Even as India gears up to host this year's G20 Summit, members of opposition parties took to social media to share that invitations to a dinner at the event referred to Head of State Droupadi Murmu as the “President of Bharat” and not "President of India".
While the opposition questioned the ruling dispensation on the "intention and politics" behind the wording, speculation of a change of name from India to Bharat is rife.
As the debate over India and Bharat rages on, it is important to take a closer look at the origins of the term 'Bharat,' how its use was first debated in the Constituent Assembly and what the Supreme Court has held in petitions calling for changing the name of the country.
Origins of ‘Bharat’
The roots of the word “Bharat” can be traced back to the ancient texts of the Puranas and the Mahabharata. An English translation of Volume I, Adi Parva, mentions, "We are desirous of hearing that history also called Bharata...”
Following independence, the framers of the Constitution included both India and Bharat in Article 1 to say, “India, that is Bharat, shall be a Union of States”, thereby indicating the interchangeable usage of both terms.
What the Constituent Assembly debated on and adopted
The matter over the use of 'Bharat' and 'India' was discussed at great length during the Constituent Assembly debates.
During one of the debates on September 17, 1949, only a few months before the Constitution of India was signed on January 24, 1950, Chairman of the Drafting Committee Dr BR Ambedkar proposed an amendment to Article 1 to include in sub-clause 1:
“India, that is, Bharat shall be a Union of States.”
However, other members sought a discussion and moved for an adjournment until the next day.
The next day, another member of the Constituent Assembly HV Kamath moved an amendment seeking insertion of:
“Bharat or, in the English language, India, shall be a Union of States.’
Kamath was of the view that the expression “India, that is, Bharat” meant “India, that is to say, Bharat” and was “somewhat clumsy”. Therefore, he suggested that it would be better if the expression was modified in a constitutionally “more acceptable form and aesthetic form”.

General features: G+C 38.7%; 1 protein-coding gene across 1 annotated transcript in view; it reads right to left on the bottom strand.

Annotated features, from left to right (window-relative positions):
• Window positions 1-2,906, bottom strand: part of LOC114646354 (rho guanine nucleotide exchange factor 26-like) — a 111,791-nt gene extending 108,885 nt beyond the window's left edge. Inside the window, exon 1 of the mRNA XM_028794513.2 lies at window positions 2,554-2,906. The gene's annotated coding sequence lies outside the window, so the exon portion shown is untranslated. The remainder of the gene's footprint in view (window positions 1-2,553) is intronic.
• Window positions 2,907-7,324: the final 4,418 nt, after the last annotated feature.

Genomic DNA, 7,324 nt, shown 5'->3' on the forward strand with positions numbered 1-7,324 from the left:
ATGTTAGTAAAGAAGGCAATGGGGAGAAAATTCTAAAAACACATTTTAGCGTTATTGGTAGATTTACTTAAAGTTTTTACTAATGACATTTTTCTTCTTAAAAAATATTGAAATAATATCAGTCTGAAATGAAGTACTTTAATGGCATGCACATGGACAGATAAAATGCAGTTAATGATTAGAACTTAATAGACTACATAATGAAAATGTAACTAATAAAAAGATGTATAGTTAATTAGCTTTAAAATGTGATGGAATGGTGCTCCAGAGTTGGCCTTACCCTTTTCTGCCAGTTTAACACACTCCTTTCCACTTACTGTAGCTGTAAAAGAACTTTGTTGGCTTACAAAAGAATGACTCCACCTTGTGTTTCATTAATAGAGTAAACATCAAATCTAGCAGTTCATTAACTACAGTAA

He referred to the passing of the Irish Constitution in 1937 to demonstrate that the Irish Free State was one of the few countries in the modern world that had changed its name on achieving freedom.
Another member, Brajeshwar Prasad, was opposed to the incorporation of the words “Union and States” in the Constitution and moved an amendment to include “India, that is, Bharat is one integral unit”. But this suggestion was overruled.
A while later, Seth Govind Das proposed:
“Bharat known as India also in foreign countries”.
Naming the country as Bharat was only “befitting our history and our culture,” he said, stressing further,
"We had fought the battle of freedom under the leadership of Mahatma Gandhi by raising the slogan of 'Bharat Mata Ki Jai'.”
The suggestion was welcomed by Kala Venkata Rao, who “heartily” supported the name 'Bharat'.
While Kamalapati Tripathi subsequently proposed “Bharat, that is, India” instead of “India, that is, Bharat”, Govind Ballabh Pant wanted “Bharat” or “Bharat Varsha” in place of “India”.
Eventually, except Ambedkar’s amendment, all others proposals were either negatived or withdrawn. The Assembly thus adopted,
“India, that is, Bharat, shall be a Union of States."
What has the Supreme Court held?
In June 2020, the Supreme Court dealt with a public interest litigation (PIL) seeking the change of the country's official name from India to Bharat.
A Bench of then Chief Justice of India SA Bobde and Justices AS Bopanna and Hrishikesh Roy asked why the petitions were filed when the Constitution had already said India is also called Bharat.
While closing the matter, the Bench said,
“The present petition is directed to be treated as a representation and may be considered by the appropriate Ministries.”
Earlier in 2014, a similar PIL before the apex court was withdrawn and similar permission to make a representation to the appropriate authorities was granted.
The petitioner, Niranjan Bhatwal, subsequently, sent a notice along with copy of his plea to the Prime Minister of India for appropriate action. The government, however, refused to grant the request and communicated the same to Bhatwal.
He again moved the Supreme Court in 2015, but this time, his plea was dismissed. The Court said,
“We do not see the present to be a fit case for our interference in exercise of our power under Article 32 of the Constitution of India. The writ petition is accordingly dismissed.”
Senior Advocate and opposition leader Dr Abhishek Manu Singhvi told Bar & Bench that the terms 'Bharat' and 'India' can be used interchangeably, especially in view of the authorised Hindi version of the Indian Constitution.
“But the government cannot stipulate that everyone use only one name: either is permissible and usable interchangeably. Moreover, I hope that the government rumour mills are not moving overtime because they are terrified of the political grouping called INDIA. They should not forget our full collective political identity: ‘India: Bharat judega, India jeetega’.” said Singhvi, who is also a former chairman of the Parliamentary Standing Committee, Law and Justice.
With a special session of Parliament beginning on September 18, it will be interesting to see if the government invokes Article 368 to amend a Constitutional provision, to officially change the name of the country to Bharat.